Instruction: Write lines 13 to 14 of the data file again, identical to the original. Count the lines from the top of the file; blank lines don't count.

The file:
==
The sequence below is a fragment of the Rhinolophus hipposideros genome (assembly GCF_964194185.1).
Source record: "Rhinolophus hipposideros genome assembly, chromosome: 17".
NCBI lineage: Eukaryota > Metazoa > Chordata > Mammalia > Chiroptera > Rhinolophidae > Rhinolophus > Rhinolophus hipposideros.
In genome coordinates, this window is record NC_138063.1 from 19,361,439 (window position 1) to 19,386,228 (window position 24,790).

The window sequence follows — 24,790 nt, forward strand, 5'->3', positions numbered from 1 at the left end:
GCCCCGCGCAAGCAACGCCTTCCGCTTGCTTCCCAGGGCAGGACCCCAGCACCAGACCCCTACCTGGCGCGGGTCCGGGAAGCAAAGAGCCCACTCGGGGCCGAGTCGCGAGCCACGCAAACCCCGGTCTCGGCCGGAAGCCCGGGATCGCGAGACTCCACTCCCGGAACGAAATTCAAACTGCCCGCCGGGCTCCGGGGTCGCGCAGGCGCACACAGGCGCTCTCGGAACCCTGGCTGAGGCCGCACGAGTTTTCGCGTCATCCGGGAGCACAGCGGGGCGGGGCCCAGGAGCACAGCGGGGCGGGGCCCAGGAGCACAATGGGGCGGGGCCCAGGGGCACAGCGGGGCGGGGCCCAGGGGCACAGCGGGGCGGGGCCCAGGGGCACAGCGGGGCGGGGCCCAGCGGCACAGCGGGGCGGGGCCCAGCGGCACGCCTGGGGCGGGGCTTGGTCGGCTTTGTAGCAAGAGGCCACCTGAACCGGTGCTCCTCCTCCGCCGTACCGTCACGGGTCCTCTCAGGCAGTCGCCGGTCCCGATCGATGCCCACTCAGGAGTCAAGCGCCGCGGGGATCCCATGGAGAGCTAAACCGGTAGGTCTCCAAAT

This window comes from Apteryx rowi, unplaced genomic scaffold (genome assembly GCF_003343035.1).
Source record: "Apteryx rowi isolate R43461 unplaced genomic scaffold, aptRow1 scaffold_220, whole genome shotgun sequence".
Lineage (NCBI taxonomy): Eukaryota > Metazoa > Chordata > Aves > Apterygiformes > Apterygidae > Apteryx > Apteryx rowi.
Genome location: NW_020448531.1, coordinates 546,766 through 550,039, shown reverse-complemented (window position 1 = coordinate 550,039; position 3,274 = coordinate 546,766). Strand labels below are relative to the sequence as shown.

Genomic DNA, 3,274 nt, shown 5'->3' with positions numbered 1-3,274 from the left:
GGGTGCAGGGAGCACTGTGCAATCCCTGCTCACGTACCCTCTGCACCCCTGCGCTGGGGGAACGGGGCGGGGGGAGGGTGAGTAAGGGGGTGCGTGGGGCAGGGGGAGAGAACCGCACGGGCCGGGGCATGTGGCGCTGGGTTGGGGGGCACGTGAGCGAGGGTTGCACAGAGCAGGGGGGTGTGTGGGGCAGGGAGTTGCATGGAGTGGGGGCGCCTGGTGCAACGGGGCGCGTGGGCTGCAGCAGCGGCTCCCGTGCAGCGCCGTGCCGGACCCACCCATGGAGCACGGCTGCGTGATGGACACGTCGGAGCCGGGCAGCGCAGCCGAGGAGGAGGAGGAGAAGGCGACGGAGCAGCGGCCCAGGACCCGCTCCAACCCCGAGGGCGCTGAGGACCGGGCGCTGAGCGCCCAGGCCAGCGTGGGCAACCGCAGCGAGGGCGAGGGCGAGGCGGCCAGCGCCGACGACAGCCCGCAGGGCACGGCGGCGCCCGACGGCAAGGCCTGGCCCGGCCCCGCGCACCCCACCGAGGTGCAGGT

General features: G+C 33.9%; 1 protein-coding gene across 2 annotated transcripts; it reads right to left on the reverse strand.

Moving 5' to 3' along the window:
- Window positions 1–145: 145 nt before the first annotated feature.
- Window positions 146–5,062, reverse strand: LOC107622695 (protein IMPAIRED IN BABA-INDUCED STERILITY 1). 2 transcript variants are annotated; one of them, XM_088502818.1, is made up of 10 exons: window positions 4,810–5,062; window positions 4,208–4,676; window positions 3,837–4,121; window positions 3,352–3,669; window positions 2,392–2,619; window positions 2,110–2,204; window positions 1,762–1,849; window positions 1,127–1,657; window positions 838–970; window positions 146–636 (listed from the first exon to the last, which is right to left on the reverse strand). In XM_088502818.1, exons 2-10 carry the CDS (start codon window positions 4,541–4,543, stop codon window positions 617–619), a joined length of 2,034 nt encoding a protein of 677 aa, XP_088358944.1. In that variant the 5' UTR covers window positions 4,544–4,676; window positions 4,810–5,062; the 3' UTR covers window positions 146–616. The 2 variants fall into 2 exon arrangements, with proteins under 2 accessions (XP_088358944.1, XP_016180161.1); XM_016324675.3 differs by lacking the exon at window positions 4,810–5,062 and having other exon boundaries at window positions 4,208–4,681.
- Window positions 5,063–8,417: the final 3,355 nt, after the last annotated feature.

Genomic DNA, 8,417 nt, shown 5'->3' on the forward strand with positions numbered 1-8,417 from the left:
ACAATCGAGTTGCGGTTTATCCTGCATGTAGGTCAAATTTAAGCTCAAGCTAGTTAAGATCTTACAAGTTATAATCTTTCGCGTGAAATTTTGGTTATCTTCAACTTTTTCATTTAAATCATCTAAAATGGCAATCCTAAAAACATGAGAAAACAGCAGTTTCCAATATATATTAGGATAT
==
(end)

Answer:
General features: G+C 33.9%; 1 protein-coding gene across 2 annotated transcripts; it reads right to left on the reverse strand.

Moving 5' to 3' along the window: